High level languages were developed to simplify programming further. Most high level languages were first created in the 1960s and 1970s when computer hardware became much more powerful and hence speed of execution was less important. High level languages use instructions which are much more like written English. Each high level instruction can do the job of many low level instructions.
Many different high level languages are available. Here are some examples :
|C++||A general purpose language which can be used for most tasks. C++ programs usually execute faster than programs written in other high level languages.|
|COBOL||Used for business applications such as customer databases.|
|BASIC||A general purpose programming language originally designed for use on home computers.|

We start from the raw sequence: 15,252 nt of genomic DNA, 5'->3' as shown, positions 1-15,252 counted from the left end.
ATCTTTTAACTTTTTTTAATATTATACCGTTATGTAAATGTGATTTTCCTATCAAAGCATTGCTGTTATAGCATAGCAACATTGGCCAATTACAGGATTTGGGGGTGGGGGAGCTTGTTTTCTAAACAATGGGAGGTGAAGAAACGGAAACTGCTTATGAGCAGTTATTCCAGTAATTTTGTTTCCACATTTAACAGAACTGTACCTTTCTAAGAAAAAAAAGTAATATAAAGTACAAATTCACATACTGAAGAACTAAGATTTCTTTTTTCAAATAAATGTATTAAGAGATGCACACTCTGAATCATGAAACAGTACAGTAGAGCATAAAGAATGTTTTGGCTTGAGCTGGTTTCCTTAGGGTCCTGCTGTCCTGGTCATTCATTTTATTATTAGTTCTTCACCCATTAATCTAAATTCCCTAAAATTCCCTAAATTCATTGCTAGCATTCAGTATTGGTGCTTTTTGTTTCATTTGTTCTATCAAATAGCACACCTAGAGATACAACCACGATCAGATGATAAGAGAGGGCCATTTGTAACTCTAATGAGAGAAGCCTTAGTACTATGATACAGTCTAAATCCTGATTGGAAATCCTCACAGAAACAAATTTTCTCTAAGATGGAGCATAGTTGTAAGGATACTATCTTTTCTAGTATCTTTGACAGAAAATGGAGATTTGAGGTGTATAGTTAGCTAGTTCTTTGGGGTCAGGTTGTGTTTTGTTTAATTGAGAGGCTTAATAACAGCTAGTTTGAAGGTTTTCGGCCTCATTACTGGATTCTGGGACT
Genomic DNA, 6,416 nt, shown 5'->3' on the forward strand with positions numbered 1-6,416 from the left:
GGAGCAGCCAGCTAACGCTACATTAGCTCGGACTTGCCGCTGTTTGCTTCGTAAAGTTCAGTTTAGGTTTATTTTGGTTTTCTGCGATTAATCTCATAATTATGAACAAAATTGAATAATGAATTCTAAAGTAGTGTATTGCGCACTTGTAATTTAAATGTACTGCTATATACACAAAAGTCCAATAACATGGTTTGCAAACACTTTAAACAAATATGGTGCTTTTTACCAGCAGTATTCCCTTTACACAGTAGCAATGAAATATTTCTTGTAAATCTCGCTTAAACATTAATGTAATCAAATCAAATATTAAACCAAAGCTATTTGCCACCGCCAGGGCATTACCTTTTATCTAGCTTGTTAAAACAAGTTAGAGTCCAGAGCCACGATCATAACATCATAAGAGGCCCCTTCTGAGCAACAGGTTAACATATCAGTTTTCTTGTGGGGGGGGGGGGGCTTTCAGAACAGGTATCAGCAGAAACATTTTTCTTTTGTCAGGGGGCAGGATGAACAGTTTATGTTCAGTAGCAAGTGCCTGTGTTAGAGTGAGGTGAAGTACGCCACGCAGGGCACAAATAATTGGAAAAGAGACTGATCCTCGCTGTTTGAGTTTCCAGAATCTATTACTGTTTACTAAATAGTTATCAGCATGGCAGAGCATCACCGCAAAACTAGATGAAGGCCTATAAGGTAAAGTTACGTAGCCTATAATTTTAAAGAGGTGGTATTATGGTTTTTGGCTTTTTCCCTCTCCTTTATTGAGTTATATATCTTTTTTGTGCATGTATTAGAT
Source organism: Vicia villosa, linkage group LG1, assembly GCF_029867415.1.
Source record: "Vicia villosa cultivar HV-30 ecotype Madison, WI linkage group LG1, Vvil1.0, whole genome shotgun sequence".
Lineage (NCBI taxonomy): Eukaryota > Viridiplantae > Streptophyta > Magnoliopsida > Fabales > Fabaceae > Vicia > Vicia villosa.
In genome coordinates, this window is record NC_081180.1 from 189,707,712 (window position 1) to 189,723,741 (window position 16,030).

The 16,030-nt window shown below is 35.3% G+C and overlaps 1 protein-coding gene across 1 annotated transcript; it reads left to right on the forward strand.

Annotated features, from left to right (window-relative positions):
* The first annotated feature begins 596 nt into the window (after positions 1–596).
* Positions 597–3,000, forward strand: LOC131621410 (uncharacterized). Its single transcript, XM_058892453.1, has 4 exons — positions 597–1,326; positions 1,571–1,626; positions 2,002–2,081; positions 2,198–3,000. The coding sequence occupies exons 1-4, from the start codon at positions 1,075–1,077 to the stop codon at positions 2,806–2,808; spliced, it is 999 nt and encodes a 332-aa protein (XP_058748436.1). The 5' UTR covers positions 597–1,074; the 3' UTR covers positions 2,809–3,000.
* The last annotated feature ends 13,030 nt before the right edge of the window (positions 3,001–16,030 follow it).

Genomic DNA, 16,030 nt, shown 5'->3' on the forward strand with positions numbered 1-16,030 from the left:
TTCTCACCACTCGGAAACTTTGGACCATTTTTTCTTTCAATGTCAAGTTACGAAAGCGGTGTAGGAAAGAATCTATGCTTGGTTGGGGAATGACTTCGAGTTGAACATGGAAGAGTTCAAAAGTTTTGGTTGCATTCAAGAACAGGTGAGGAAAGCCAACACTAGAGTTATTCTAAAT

|Logo||Developed for use in education, used to draw pictures and control devices such as a robot turtle.|
Each programming language has its own commands and structures that can be used. The allowed commands and structures are known as the syntax of the language.
Because a computer can only execute instructions that are written in machine code, a high level language program must be translated into machine code before it can be used. This task can be carried out automatically by computer software.
Advantages and disadvantages of writing a program in a high-level language are :
|Instructions are much easier to remember and use than assembly
High-level programs are much easier to understand than assembly language ones.
Fewer instructions are required to write a program than when using assembly language.
A program can usually be developed much more quickly using a high level language than an assembly language.
A program written in a high level language on one type of computer can usually be converted to operate on another type of computer quite easily. Because of this high level language programs are described as being portable.
|High-level language programs normally take up more space and execute more slowly than equivalent assembly language programs.|
GCSE ICT Companion 04 - (C) P Meakin 2004